Is India Safe for Women Travelers?

The short answer is no. And then there is a long answer. Pay attention to my short answer first and only then read the rest. Anyway I wonder if I even need to write a post? There are a variety of posts doing round on the internet now on the same subject. Most of it was written even before the recent Mumbai Gang Rape. And that young girl was not even traveling. She was doing her job. She was not alone.

And yet when I was invited by Suryagarh (a luxury hotel in Jaisalmer, Rajasthan) on one of the Blogger’s Fam Trip we were an all women group. The PR person was a woman. So, clearly Indian women are traveling, writing travel blogs and going about their life. On a list of top 30 Indian Travel Bloggers at least half are women. That still does not make India a safe place for women to travel but if you really wish you still can, with loads of caution, with ‘when in Rome …’  attitude.

First of all many women have complained about sexual harassment in other parts of the world and that has to be true. But in India it is of a different magnitude. It is commonplace and if you are not careful it will happen to you. Here are some random thoughts on the topic. The brain just refuses to process it in any logical way right now. This is in the end just a rant.

10. I will look at what the local women do when I visit a new place. If I do not see any local woman at a place I will get out quickly. If I see kids and women along that sea shore I will continue walking.

9. I avoid crowded places like plague. That is where it will become free for all most of the time. And yet on my first trip abroad to Singapore I boarded a packed metro and everyone tiptoed around me. I now actually consider spending my hard earned money on other nations, which give me greater safety. My personal trips to Nepal and Sri Lanka are a case in point.

8. Not every place is equally unsafe in India. There are safer places but then this is India. However as I have to get up every day and go to work, I will go out and travel too. And countless other Indian women will do the same. I know India is not safe hence I will take a lot of precautions.

7. I was attending a media even in Pragati Maidan in New Delhi. The director of International Marketing Division (South Asia/West Asia/Africa) Mr. Julkifly Md Said told us, “we welcome solo women travelers to Malaysia.” I am part of a powerful market segment and I will take my custom to those places that make an effort for keeping me safe.

6. In is not only women and travel, the rule of law is weak in every sphere in India.

5. After Delhi Gang Rape in December 2012 I have actually regretted my decision not to immigrate. If my daughter shows any inclination to go abroad when she grows up, she will have all my support.

4. As someone who has been born and brought up in India I am more clued to the local scene. A foreigner will find it more difficult.

3. Religious places and festivals are in no way a guarantee for safety. As a local I will never go to Holi celebrations with unknown people.  Holi is trouble in general to all women, Indian or not.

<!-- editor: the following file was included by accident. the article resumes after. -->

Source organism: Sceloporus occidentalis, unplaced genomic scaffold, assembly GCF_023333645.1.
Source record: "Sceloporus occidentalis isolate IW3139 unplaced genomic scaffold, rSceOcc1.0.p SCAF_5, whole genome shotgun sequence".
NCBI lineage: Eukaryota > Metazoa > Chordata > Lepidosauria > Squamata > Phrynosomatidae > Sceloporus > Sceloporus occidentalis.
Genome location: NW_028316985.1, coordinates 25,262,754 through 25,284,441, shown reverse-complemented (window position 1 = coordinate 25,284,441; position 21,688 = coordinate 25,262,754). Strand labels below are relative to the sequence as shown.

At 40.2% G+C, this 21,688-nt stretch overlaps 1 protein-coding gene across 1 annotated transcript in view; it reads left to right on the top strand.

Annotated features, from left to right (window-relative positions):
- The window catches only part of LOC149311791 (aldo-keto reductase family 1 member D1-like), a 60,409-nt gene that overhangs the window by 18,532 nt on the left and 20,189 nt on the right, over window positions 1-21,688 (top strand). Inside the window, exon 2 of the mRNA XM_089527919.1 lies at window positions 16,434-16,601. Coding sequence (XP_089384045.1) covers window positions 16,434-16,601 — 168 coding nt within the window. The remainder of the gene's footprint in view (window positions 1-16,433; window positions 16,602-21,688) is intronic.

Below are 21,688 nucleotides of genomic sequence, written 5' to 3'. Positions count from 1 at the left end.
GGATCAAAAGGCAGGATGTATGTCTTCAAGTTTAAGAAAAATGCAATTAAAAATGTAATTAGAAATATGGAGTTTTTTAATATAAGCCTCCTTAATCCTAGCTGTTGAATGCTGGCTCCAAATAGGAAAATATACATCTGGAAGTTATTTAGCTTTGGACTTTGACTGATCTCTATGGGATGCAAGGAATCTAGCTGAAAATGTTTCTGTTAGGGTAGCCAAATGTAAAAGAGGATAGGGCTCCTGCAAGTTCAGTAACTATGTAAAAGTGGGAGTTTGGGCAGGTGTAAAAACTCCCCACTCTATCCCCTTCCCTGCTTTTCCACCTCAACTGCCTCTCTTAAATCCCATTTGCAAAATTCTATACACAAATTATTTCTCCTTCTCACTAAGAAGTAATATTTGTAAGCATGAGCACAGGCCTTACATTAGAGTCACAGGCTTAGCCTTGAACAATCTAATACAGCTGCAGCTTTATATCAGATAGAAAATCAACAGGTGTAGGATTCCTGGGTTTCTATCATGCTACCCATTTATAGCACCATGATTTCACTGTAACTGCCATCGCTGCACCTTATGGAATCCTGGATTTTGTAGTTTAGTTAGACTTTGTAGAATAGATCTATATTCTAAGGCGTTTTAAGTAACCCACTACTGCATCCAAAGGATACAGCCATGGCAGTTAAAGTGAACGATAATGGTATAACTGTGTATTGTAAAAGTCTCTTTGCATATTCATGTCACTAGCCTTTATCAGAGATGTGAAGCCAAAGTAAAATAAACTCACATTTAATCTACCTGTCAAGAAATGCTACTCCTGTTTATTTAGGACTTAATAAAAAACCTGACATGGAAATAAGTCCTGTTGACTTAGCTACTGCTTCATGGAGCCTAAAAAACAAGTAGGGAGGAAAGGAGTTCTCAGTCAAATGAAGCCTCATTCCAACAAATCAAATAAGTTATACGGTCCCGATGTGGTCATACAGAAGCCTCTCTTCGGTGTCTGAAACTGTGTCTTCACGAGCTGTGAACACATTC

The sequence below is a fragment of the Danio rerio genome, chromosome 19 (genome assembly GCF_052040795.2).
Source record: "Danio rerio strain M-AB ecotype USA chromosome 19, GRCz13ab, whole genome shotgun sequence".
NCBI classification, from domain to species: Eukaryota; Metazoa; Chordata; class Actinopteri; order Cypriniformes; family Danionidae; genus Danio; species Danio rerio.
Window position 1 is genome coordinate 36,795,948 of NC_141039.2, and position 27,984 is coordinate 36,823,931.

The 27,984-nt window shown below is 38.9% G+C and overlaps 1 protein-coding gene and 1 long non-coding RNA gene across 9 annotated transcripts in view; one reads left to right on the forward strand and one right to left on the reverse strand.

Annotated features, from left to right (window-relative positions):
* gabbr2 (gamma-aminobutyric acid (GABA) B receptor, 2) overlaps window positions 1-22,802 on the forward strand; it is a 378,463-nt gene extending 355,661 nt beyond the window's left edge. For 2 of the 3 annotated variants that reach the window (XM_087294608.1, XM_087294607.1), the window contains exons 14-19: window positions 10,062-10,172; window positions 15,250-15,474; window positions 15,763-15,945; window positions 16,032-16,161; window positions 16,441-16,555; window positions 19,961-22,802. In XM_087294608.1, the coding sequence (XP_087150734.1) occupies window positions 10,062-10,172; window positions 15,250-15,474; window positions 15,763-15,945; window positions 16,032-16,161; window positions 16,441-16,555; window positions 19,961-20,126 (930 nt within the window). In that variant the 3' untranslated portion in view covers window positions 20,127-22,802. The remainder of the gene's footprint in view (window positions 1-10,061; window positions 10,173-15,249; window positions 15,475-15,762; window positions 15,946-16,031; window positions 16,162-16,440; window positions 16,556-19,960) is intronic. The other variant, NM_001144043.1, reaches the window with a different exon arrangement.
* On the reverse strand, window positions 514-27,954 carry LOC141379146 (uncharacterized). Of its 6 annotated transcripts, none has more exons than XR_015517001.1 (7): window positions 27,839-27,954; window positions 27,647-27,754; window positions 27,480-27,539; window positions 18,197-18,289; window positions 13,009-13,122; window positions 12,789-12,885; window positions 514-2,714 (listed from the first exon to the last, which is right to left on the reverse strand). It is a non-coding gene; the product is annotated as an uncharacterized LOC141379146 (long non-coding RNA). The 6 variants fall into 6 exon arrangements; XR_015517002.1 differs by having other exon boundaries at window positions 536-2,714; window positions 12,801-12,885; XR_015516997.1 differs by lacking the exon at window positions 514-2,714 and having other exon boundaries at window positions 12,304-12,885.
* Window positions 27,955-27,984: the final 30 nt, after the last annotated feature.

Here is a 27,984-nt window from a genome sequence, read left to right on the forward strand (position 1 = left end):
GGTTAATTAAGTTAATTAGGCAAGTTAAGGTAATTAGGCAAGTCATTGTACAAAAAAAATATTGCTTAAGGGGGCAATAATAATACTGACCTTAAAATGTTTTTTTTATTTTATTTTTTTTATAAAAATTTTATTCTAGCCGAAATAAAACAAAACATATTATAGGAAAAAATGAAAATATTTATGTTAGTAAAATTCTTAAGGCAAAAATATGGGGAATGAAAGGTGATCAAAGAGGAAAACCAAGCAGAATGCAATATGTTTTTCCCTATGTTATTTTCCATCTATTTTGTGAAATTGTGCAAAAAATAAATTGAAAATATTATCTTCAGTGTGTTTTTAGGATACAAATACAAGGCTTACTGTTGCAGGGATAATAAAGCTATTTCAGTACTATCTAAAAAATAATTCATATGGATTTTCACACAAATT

2. I do not encourage conversation with unknown people, more so men, however harmless it may seem.

1. I will take a flight instead of traveling on a night train if I can, I feel safer that way. So I envy all those male bloggers who are die hard Indian Railway fan. I do not view it in the same light.

However India is my country and most of my travel is going to happen here. In spite of all what I wrote, nothing will make me stop traveling. It is this country that needs to change, not I.

Also I agree harassment is common throughout the world. But there have been places where I have felt much more at ease than in my own country. This is problem of mindset as well as general law and order. Why would women be safe when almost nothing else functions in this country as  it should?

41 thoughts on “Is India Safe for Women Travelers?”

  1. The worst part is for every crime against women somehow every body tries to find a reason to blame the women be it media, the police, the politicians etc. I wonder what happened to Amir Khan’s campaign of Athiti devo bhava? We need some kind of national task force to make our tourist places safe, hygienic and welcoming to all.

  2. As Prasad rightly said, a task force is needed to safeguard.

    In the larger context, a big question on the value systems itself. On one side a Rakhi festival is celebrated and on the other side, all women who are not one’s family, are viewed as objects for pleasure at will!

    Inculcating the right values is the need of the day. Respect for female child, women needs to be taught . When.. oh.. when..

    • Pattu I agree with the values part but I also see it as a law and order problem.

  3. Makes me feel justified in travelling with a tour group (I’ll be going to Darjeeling and then Bhutan in November)! I don’t know how I would cope as a working woman or student in India. Where is the national task force to keep THEM safe?!

    • Qami if you are passing through Delhi do let me know. We should try and meet.

  4. Lets face it, India is not safe and will never be safe until molestation and rape of women is taken seriously and the culprits punished without the justice system beating about the bush. I have even written a book on this out of frustration.